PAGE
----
Upstanding from the mounting plate 88 is a bearing i359 for the rock shaft I50 at the upper end of which is mounted the escapement lever l li (Figs. 6 and 13). The escape member has depending fingers HlZ'and 5 13 which are not only spaced laterally at opposite sides of the center line of the lever. but are also spaced radially from the fulcrum of the lever.

At the other end of the lever is an extension arm ili i which projects laterally adjacent to the push button use in a position to be acted upon by the conical wedge M5 carried by the push button. When the shutters are closed, the rotor being at rest in the position shown in Fig. 5, this position of the rotor and shutters is determined by engagement of one of the pegs ,9? with the finger it? of the escapement lever l ii (Fig. 4 and Fig. 8). When the exposure button its is depressed, its conical wedge M5 acting against the arm I64 of the escapement lever Mi oscillates the lever clockwise as viewed in Fig. 13 and Fig. 4, with the result that the rotor 95, 96, is released and, under bias of the torsion spring I05, operates the shutters.

The clockwise oscillation of the escapement lever lei from the position shown in Fig. 4 and Fig. 13 results, however, in moving the finger M2 into the path of the next of the pegs ST and consequently the shutter operating rotor is brought abruptly to rest after approximately degrees of rotation. In the position at which the rotor is brought to rest, its angular displacement is very slightly less than 180 degrees and the shutters are already closed sumciently to exclude light from the film.

Connected with the escapement lever at the lower end of rock shaft Hill is a; rocker arm Mlla connected by pin iiflb with lever its for the oscillation of lever M6 about a fulcrum at it? (Fig, 6). The clockwise oscillation of the escapement lever Ml as viewed in Fig. 4 has resulted in clockwise return of rocker arm Etta in Fig. 6 with a resulting counter-clockwise oscillation of stop lever IQB about fulcrum it! from the position in which the parts are illustrated in Fig. 6. Following the film exposing operation of the exposure button I35 as above described, such button becomes wholly inefiectual and repeated depression thereof will not further expose the film since the escapement lever Mi remains in its displaced position until reset by the film winding operation.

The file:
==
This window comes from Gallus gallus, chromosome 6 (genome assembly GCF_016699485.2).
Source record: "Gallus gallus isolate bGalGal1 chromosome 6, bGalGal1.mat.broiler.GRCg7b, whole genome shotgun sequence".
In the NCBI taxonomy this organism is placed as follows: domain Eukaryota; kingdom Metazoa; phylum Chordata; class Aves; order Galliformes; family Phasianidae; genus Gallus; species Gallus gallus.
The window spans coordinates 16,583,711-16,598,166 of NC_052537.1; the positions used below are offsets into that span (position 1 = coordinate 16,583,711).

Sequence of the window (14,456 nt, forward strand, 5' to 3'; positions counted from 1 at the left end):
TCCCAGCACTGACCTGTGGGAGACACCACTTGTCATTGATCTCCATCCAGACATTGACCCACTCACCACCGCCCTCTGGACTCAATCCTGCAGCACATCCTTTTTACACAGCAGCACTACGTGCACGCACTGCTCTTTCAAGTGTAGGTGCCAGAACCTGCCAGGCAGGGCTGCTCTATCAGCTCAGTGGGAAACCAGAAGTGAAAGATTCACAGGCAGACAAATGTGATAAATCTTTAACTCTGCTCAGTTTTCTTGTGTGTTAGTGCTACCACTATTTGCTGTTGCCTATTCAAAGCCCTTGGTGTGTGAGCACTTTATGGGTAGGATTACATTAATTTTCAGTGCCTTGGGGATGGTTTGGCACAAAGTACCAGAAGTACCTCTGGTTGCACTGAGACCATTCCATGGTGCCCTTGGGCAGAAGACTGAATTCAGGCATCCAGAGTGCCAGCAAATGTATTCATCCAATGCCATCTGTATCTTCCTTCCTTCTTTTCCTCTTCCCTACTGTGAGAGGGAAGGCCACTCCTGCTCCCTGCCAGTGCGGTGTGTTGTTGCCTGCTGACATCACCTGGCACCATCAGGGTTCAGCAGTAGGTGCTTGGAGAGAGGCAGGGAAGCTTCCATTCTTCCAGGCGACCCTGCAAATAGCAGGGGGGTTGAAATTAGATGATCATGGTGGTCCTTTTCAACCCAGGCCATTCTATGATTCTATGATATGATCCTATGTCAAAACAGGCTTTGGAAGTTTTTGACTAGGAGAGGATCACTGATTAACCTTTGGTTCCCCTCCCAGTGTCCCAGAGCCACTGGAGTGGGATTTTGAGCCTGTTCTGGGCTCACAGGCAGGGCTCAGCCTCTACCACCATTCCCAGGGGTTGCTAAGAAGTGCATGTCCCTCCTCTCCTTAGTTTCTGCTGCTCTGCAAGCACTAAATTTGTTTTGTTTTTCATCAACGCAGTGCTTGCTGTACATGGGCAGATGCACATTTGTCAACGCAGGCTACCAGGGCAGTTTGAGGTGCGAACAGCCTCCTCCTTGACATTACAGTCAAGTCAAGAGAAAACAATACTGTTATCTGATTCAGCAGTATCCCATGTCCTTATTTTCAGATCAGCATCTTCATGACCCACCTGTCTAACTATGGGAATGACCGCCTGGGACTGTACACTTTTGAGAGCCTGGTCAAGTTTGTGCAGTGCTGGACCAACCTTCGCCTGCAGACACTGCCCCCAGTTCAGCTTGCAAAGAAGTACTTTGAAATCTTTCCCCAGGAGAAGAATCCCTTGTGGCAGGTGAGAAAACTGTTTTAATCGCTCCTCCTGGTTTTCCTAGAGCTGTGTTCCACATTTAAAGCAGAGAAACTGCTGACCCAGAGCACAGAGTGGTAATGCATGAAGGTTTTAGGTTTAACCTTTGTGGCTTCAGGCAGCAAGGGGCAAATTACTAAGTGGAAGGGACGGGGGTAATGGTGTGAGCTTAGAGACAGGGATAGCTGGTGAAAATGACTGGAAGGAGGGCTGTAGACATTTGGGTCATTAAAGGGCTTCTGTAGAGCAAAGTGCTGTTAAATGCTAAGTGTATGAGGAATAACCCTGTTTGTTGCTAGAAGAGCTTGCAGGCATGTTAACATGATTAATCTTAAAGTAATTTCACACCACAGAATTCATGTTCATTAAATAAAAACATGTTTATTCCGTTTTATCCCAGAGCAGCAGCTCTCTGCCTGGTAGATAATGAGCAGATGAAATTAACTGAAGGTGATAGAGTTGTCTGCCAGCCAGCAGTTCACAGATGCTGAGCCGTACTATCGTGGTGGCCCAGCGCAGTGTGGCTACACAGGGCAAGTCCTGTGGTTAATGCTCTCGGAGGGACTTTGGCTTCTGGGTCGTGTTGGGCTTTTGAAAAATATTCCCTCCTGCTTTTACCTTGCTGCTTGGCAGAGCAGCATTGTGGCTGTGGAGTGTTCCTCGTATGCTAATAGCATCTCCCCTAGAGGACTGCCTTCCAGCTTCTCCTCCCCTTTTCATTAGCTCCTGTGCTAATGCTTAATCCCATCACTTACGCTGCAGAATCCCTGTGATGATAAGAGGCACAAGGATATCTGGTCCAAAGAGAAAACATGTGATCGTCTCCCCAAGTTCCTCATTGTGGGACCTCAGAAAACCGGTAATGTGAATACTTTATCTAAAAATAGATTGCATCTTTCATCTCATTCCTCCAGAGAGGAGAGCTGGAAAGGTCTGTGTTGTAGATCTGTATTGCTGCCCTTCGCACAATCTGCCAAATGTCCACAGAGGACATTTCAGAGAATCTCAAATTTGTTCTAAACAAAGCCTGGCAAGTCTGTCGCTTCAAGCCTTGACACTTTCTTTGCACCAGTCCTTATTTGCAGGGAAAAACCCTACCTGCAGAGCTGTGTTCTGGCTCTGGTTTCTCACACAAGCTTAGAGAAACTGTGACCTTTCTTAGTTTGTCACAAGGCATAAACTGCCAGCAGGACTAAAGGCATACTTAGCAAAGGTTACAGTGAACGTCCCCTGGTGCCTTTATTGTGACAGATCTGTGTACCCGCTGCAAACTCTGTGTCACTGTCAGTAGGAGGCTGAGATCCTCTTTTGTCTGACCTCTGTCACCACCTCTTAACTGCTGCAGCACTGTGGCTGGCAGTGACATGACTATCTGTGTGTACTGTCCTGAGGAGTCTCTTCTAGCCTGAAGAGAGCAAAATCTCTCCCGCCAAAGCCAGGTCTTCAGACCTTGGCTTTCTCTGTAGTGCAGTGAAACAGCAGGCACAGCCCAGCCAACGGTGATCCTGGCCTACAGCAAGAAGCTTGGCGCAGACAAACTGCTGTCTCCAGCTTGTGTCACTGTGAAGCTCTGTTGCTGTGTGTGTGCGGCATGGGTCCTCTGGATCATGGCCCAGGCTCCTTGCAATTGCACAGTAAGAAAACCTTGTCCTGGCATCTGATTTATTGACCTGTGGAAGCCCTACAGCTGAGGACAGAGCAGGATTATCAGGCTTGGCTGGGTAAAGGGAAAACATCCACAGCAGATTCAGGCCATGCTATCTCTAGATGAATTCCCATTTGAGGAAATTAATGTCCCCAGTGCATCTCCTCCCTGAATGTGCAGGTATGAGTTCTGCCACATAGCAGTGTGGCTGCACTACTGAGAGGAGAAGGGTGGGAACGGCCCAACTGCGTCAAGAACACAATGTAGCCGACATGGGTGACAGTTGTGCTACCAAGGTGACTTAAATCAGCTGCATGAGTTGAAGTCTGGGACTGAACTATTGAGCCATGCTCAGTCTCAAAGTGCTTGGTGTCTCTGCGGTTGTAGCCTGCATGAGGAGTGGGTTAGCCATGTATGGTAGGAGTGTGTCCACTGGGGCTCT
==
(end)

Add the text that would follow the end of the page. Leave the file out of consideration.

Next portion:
When the film is transported by operation of the winding knob ill, the movement thereof communicated through sprocket 2i and pinion I26 to the shutter spring winding gear it resets the escapement lever while at the same time limiting the winding movement to the exact amount necessary to transport the film for two frames.

Depending beneath the shutter spring winding gear IM are pins I68 which are directly beneath the pegs 97 of the shutter actuating rotor 95.

assasos The arms I49 of lever I48, normally lying in the path of rotation of the pin 8 as shown in Fig. 6, have been displaced from such path by the oscillation of the escapemeut lever ill and the consequent oscillation of lever M6 in a counter clockwise direction. Arm [69 therefore clears the pin 648 which is shown abutting it in Fig. 6, leaving such pin and the associated winding gear I04 free to permit film transport. In the course of the film winding operation, however, the pin M8 thus freed from engagement of arm 9, will encounter the inclined arm E56 of lever H46 which, in the dotted line position of such lever. now lies in the path of movement of the pin. In consequence of this engagement, the film transporting movement oscillates lever M6 clockwise from its dotted line position to its full line position (Fig. 6), at the same time operating through pin M01) and rocker arm a and rock shaft M6 to move the escapement lever Ml in a counterclockwise direction back to the position in which it is shown in Fig. 4, Fig. 8, and Fig. 13.